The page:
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Basic Candle Making

This was posted to the list by Vira several years ago. It was such a good starting point for candle making that we had to put it in the home page. Well done Vira!

There are some excellent and easy-to-follow craft books available in libraries and stores on the subject, but here are some unusual ideas:

First off, I seldom bother with strings of wicks, unless I need a thick one for extra large candles. I'm not sure if this is available where you live, but I buy packs of *el-cheapo* (grin) candles which cost next to nothing, because they have nothing added - no colour, no scent, - just purely functional. I break the wax off those and melt it in a pot, but keep the wicks for re-use. They're much easier to work with that way because they already have a wax coating and retain their stiffness. For colour, throw a piece of wax crayon into the melting pot. For scent some essential oil, but wait until the wax is slightly cooled, if possible.

Nice, frothy-looking candles, esp for Christmas, are made by taking a plain white 'el cheapo' candles and securing them on a saucer/holder with a few drops of melted wax. Melt some wax chunks in a saucepan or clean tin . Remove from heat. Just as this starts setting, take a whisk/beater/hand mixer, and beat it till frothy. Now you need to work quickly so it doesn't get too hard. With a fork, apply mixture to prepared upright candle. Before it is completely set, you can sprinkle some glitter, herbs etc on for decoration.

Another method I like to use makes imaginative "ghostly" looking, swirled candles. Here you incorporate movement into the making, which seems to freeze it into the work, like some sort of Baroque masterpiece.

Secure an upright candle into a deep-ish saucer or holder. Melt some wax in pot with a bit of colouring. Take the whole works to a kitchen sink or bucket filled with cold water. Pour the melted wax into the deep-ish saucer and then plunge the works into the water. As you do so, keep your hand moving in circles (in a deosil pattern if you like). You may chant simultaneously, but that chant is likely to turn into a scream, as it requires a little practice to avoid the hot wax getting onto your fingers. Never mind, it soon blows over. These candles are very conducive to the imagination - it's easy to *see* all sorts of shapes in them.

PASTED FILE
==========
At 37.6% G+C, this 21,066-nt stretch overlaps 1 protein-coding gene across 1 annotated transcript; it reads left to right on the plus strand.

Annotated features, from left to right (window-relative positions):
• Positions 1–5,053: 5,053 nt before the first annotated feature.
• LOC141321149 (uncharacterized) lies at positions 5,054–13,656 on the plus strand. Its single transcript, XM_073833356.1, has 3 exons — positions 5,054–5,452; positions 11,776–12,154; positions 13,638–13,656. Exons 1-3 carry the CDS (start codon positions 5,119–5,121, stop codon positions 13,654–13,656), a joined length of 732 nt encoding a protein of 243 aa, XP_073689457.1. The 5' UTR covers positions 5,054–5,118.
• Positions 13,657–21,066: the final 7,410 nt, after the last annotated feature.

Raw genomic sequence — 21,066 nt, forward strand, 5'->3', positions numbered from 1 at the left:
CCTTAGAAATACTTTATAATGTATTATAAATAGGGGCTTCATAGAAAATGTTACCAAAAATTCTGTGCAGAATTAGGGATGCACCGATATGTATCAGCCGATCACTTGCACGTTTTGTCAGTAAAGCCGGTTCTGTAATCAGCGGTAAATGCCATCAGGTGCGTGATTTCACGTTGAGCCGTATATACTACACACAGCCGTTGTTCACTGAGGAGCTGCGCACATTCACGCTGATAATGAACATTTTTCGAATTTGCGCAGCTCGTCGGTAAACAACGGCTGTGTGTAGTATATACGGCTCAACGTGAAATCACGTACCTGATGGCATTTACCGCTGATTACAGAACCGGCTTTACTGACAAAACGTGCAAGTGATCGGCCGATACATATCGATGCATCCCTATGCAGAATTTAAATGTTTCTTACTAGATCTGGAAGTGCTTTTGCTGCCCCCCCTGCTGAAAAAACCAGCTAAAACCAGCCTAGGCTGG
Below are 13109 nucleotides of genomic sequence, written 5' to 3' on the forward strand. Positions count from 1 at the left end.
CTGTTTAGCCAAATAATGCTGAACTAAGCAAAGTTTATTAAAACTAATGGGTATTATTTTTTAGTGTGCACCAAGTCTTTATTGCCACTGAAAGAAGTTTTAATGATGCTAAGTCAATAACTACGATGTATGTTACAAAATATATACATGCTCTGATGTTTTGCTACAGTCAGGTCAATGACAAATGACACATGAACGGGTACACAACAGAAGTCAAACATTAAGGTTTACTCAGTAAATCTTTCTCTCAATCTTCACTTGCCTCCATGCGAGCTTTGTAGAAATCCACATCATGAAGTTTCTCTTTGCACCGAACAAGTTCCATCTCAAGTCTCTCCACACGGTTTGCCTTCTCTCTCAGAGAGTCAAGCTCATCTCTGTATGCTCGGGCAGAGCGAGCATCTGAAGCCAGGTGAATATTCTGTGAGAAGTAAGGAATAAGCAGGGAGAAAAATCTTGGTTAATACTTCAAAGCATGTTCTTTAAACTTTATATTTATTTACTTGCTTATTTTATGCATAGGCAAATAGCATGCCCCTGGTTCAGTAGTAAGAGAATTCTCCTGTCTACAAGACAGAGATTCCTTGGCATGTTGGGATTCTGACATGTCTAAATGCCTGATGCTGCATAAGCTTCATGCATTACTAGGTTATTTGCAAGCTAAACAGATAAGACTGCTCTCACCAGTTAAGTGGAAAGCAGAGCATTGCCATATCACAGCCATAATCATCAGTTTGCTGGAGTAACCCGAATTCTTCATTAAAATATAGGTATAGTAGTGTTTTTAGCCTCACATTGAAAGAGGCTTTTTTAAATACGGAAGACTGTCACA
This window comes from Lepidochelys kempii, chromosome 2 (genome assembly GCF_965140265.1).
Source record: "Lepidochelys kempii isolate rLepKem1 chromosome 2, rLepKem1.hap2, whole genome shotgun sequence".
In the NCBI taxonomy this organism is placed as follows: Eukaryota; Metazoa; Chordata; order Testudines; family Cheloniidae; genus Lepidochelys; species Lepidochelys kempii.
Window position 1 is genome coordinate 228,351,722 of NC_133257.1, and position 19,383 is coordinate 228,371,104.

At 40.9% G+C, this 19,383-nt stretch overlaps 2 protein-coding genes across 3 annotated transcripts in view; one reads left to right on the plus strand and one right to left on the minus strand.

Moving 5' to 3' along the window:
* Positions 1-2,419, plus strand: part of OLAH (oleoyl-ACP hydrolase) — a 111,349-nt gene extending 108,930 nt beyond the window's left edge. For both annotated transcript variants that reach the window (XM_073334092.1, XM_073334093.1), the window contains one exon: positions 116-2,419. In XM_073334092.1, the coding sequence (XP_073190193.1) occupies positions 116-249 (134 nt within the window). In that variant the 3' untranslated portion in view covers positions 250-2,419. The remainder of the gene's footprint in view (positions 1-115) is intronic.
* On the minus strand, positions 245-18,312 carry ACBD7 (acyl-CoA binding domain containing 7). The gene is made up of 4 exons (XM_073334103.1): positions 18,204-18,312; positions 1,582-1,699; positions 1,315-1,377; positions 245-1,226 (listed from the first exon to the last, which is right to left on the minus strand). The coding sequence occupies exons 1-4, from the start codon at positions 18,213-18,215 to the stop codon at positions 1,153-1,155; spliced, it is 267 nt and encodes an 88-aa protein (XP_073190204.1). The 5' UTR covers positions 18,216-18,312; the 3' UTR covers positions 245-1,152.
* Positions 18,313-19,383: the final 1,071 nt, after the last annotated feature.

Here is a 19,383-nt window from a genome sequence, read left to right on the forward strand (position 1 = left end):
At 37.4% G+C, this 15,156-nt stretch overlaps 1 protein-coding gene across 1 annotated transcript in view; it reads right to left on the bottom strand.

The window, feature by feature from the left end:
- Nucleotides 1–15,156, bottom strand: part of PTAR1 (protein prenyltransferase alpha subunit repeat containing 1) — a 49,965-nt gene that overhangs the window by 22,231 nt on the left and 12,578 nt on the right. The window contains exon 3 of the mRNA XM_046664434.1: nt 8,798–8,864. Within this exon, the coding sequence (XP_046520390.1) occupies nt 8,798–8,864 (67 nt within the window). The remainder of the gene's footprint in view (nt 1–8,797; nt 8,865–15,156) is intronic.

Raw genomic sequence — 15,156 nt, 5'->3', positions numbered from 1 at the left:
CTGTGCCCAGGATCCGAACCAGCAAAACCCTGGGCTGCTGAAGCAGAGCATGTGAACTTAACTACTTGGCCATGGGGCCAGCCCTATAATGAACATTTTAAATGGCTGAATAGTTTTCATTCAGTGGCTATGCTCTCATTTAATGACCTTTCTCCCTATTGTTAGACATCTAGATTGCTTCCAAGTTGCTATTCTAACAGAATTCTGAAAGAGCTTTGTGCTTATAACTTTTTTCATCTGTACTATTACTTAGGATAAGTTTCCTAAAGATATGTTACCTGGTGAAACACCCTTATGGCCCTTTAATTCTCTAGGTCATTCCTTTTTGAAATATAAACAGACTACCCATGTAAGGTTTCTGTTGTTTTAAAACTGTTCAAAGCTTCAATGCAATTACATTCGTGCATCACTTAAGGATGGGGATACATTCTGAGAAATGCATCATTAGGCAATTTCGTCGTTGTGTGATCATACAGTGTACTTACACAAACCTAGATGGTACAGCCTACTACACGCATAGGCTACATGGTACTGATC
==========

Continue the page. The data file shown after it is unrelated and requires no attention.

Here's another : use those strong cardboard food containers which have a waxy inner lining (we get dairy products in them ). Make a small hole in the bottom for wick, and close it up again (Prestik works), or clay or anything to stop wax pouring out. The top of the wick is turned around a pencil which rests across top of container. On each of four sides you can place pressed flowers, pictures, whatever you like, then pour wax and let it set. What also looks nice is crumpled up small pieces of tin/kitchen foil pushed into wax (but keep these towards the outer edges as they might start burning rather violently in centre).

You can decorate candles by sticking anything onto them with a bit of melted wax. Any container which can stand the heat can be used, providing it is well greased. Baking utensils in star-shapes etc are nice. Sandwich 2 candles together with more wax.

Heavy tin foil makes imaginative moulds. Form it into any shape you like, embed in a bucket of sand (to give stability) and pour wax in. Its also an idea to crumple it first, so that when you pull it off again later, little bits of the foil have become embedded in the outer layer of wax.

I apologise if I've *waxed* on for too long. Am new around here so please forgive me for any posting misdemeanours.

Enjoy your candle-making, V.

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